Obsolescence: Economic and Technical

The language of economists is often fraught with confusion for a simple reason: we use common words and use them in a precise manner that is different from what many people think.  We inherited a language and our words don’t quite fit into others mouths easily.

One such word is “obsolescence.”  People tend to think of “obsolescence” in a technical sense, that is as something that is old and thus no longer needed.  The horse and buggy was made obsolete by the automobile.

Economists think of the term in a different manner, that is to describe a method of acting that is no longer economically practical given the change in costs/benefits.  This may include adopting a new technology, but it may not.  By way of example, consider the following: why do some people still take the train when we can fly everywhere?  In a technical sense, the airplane has made the passenger train obsolete.  But people still ride the train because the costs of riding are lower than the benefits of riding versus the same calculus of flying.  For some people, the act of flying is obsolete.

Ian Fletcher makes this very mistake in responding to Pierre Lemieux’s new monograph What’s Wrong with Protectionism?  Fletcher writes:

You [Lemieux] attack a protectionist straw man. For example, contrary to what you [Lemieux] say on page 48, reasonable opponents of unilateral free trade do not advocate protecting “obsolete manufacturing.”

Fletcher is confusing technical and economic obsolescence.  Protectionists do indeed advocate protecting obsolete manufacturing; they are obsolete in that they are no longer serving people’s needs since people are now choosing imported products.  If this were not the case, then protectionism would not be needed.  These firms might be at the top of the tech world, but that does not mean they are successfully serving a need.  To protect them is indeed to protect an obsolete industry.

Imperfect Competition: Liquor Edition

Over the weekend, I had the great opportunity to meet a local distiller, Alex Laufer of One Eight Distilling, a company in Washington DC.  Alex’s operation was fascinating to learn about from the perspective of an economist.  He also provided some excellent insight into the nature of competition.

Being a distilling company that makes gin, bourbon, rye, and vodka, One Eight is competing against big companies like Jim Beam, Jack Daniels, Stolichnaya, Beefeaters, and the like.  His prices, like other craft distillers, tend to be higher than these big brands.  Alex knows he cannot compete solely on price; his scale and operation do not allow for that.  Instead, he competes on uniqueness and quality.  His gin uses more peppery ingredients than the competition.  His bourbon and rye are similarly peppery.  He produces a unique product.  One Eight is able to (ably) carve out a niche in the liquor market and successfully compete against the Big Boys.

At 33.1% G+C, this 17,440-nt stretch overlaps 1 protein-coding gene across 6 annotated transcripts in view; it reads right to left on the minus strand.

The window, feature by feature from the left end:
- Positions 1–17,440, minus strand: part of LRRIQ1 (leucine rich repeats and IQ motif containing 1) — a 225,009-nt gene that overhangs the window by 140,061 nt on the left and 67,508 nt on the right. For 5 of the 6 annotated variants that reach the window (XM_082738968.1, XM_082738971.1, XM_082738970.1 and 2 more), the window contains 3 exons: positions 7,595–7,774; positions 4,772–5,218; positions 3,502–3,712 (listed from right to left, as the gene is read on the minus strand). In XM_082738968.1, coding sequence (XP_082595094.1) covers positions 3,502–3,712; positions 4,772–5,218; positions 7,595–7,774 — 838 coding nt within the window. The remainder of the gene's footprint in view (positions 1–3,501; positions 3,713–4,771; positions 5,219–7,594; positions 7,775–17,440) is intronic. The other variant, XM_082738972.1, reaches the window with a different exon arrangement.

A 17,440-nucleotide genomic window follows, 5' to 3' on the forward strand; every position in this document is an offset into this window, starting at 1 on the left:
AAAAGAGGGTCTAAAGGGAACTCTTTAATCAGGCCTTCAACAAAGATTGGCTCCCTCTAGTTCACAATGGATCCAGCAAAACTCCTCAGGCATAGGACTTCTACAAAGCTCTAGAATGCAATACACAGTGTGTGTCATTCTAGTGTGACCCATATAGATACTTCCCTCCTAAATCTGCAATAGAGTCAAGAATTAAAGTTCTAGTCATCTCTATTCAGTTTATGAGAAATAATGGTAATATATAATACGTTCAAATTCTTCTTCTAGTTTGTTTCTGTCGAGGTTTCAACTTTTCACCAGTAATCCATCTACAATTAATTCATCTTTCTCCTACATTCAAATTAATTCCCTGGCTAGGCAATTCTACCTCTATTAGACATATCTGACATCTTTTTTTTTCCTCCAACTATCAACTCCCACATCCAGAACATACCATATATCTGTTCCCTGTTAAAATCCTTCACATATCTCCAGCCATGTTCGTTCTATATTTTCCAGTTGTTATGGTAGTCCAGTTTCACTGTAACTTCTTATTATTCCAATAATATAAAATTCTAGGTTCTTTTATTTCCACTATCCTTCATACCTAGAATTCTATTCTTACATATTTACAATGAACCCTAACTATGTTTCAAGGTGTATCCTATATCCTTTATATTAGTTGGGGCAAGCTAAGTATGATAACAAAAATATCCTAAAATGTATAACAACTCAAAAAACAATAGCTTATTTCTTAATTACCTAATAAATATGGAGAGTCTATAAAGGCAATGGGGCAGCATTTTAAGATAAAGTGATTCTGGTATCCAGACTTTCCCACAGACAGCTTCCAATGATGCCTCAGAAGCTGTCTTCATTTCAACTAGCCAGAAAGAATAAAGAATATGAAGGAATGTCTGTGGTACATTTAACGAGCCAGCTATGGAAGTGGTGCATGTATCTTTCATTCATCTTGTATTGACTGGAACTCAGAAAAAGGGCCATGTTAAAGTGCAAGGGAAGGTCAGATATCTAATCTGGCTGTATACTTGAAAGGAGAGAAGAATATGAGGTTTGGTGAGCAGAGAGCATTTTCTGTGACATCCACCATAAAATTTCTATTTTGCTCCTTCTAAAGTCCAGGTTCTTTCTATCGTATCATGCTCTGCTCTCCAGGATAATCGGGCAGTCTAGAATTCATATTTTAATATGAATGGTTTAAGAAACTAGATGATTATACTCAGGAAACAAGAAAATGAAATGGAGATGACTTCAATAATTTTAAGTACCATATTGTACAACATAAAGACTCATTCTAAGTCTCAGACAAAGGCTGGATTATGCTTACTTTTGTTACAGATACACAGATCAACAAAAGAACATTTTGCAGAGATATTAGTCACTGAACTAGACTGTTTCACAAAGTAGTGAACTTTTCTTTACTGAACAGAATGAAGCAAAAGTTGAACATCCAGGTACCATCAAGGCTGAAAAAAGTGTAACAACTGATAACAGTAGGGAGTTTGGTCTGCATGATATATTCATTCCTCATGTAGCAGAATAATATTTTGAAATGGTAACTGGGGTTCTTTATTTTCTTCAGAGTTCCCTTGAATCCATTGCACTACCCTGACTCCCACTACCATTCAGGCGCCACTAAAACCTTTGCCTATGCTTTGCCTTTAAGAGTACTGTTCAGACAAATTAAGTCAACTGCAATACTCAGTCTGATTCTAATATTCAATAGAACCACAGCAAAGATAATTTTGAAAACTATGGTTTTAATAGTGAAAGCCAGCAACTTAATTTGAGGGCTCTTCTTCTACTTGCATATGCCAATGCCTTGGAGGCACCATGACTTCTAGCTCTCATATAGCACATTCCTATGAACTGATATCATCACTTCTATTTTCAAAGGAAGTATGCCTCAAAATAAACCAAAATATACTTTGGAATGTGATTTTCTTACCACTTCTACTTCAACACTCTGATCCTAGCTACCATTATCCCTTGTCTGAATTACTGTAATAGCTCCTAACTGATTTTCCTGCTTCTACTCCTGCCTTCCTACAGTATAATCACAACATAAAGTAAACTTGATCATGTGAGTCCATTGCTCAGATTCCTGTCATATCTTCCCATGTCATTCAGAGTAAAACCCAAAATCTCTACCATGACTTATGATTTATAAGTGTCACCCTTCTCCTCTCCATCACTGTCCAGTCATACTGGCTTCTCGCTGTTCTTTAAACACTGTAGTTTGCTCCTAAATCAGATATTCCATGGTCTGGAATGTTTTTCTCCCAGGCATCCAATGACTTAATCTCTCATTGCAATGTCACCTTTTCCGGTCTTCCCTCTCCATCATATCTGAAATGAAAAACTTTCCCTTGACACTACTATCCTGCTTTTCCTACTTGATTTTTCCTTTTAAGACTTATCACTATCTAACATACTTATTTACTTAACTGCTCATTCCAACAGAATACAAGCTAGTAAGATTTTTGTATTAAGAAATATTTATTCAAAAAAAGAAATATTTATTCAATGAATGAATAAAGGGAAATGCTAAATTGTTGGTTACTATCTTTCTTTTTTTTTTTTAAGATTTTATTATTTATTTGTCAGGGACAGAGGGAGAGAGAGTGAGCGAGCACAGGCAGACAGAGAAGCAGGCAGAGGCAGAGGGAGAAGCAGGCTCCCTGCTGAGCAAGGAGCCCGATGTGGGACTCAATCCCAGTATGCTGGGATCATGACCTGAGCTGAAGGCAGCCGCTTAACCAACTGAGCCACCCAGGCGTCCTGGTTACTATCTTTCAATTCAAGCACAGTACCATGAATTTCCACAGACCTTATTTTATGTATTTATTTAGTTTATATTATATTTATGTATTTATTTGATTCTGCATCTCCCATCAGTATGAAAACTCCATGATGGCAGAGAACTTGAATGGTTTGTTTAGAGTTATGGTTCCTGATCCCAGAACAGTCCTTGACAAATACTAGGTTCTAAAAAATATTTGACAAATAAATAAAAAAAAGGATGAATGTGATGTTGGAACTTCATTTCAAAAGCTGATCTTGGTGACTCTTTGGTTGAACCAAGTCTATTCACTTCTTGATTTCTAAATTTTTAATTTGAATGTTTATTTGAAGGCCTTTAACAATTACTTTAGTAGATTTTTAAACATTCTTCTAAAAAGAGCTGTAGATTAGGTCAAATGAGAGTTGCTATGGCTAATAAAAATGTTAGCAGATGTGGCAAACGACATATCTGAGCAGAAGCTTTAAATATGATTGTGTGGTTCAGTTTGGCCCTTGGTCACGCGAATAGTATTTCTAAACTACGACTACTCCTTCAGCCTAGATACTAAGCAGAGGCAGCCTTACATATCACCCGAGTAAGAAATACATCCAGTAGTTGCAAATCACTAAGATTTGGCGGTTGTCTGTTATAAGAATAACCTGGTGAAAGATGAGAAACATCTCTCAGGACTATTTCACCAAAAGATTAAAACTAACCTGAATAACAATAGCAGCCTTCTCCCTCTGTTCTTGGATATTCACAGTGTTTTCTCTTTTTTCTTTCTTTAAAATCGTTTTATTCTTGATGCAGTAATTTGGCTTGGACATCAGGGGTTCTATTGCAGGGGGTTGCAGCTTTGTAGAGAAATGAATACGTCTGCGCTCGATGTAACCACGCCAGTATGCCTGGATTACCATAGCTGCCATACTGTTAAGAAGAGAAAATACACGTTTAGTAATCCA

What’s interesting is, from a purely theoretical perspective, One Eight’s behavior is not, strictly speaking, competitive.  In a “perfectly competitive” market, all firms compete on price and price alone.  Only by lowering marginal cost can they compete.  In a sense, the theory of perfect competition is not one of competition at all.

One Eight’s form of competitive behavior, that of product differentiation, is deemed “imperfect competition.”  It’s considered “monopolistically competitive” and, in straight theory, may be frowned upon as being economically inefficient compared to the perfectly competitive model.  But, in a “perfectly competitive” world, One Eight would not exist.  It would not be able to price low enough.  We, as consumers, would be denied uniquely flavored gin, bourbon, rye, and vodka.  In short, there’d be less diversity in the market, leading to fewer people being able to satisfy their preferences.  I like Jim Beam, but I like One Eight even better.  In a perfectly competitive world, I’d still be better off consuming Jim Beam than nothing, but I’d not be as well-off as I am in the “imperfectly competitive” world of One Eight.

The perfectly competitive market is often touted as some golden standard of competition; regulation is used to try to move the market to this idea (eg, antitrust regulation).  But, ironically, such regulation tends to reduce real competition.